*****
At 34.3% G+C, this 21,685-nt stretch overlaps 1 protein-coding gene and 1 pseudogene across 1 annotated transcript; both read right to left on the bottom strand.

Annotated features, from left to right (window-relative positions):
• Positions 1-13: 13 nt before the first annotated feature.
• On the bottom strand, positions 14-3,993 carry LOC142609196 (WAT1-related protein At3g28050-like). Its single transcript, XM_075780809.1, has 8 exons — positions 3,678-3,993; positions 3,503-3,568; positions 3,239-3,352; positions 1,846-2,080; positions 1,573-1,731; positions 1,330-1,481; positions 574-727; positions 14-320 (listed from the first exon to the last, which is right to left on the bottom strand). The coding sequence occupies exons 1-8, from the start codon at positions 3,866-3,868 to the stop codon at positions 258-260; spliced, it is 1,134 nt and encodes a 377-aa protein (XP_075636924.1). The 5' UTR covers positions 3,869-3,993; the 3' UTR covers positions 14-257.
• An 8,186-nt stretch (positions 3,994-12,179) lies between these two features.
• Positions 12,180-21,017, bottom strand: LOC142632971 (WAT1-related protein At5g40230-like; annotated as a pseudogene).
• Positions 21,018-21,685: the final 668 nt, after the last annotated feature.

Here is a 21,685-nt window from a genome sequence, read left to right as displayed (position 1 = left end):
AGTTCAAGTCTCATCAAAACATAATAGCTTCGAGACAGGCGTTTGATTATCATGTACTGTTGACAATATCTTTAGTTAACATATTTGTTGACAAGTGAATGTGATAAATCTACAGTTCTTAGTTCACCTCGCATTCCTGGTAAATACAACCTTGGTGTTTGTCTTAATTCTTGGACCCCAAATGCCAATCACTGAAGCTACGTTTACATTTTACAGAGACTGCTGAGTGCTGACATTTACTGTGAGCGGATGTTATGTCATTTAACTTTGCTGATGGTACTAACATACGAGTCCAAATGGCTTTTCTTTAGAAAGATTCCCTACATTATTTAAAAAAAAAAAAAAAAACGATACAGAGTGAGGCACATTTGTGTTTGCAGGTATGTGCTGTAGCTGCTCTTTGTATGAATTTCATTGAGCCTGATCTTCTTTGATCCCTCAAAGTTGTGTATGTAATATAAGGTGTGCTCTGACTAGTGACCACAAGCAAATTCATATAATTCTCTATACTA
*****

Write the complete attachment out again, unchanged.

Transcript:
At 34.3% G+C, this 21,685-nt stretch overlaps 1 protein-coding gene and 1 pseudogene across 1 annotated transcript; both read right to left on the bottom strand.

Annotated features, from left to right (window-relative positions):
• Positions 1-13: 13 nt before the first annotated feature.
• On the bottom strand, positions 14-3,993 carry LOC142609196 (WAT1-related protein At3g28050-like). Its single transcript, XM_075780809.1, has 8 exons — positions 3,678-3,993; positions 3,503-3,568; positions 3,239-3,352; positions 1,846-2,080; positions 1,573-1,731; positions 1,330-1,481; positions 574-727; positions 14-320 (listed from the first exon to the last, which is right to left on the bottom strand). The coding sequence occupies exons 1-8, from the start codon at positions 3,866-3,868 to the stop codon at positions 258-260; spliced, it is 1,134 nt and encodes a 377-aa protein (XP_075636924.1). The 5' UTR covers positions 3,869-3,993; the 3' UTR covers positions 14-257.
• An 8,186-nt stretch (positions 3,994-12,179) lies between these two features.
• Positions 12,180-21,017, bottom strand: LOC142632971 (WAT1-related protein At5g40230-like; annotated as a pseudogene).
• Positions 21,018-21,685: the final 668 nt, after the last annotated feature.

Here is a 21,685-nt window from a genome sequence, read left to right as displayed (position 1 = left end):
AGTTCAAGTCTCATCAAAACATAATAGCTTCGAGACAGGCGTTTGATTATCATGTACTGTTGACAATATCTTTAGTTAACATATTTGTTGACAAGTGAATGTGATAAATCTACAGTTCTTAGTTCACCTCGCATTCCTGGTAAATACAACCTTGGTGTTTGTCTTAATTCTTGGACCCCAAATGCCAATCACTGAAGCTACGTTTACATTTTACAGAGACTGCTGAGTGCTGACATTTACTGTGAGCGGATGTTATGTCATTTAACTTTGCTGATGGTACTAACATACGAGTCCAAATGGCTTTTCTTTAGAAAGATTCCCTACATTATTTAAAAAAAAAAAAAAAAACGATACAGAGTGAGGCACATTTGTGTTTGCAGGTATGTGCTGTAGCTGCTCTTTGTATGAATTTCATTGAGCCTGATCTTCTTTGATCCCTCAAAGTTGTGTATGTAATATAAGGTGTGCTCTGACTAGTGACCACAAGCAAATTCATATAATTCTCTATACTA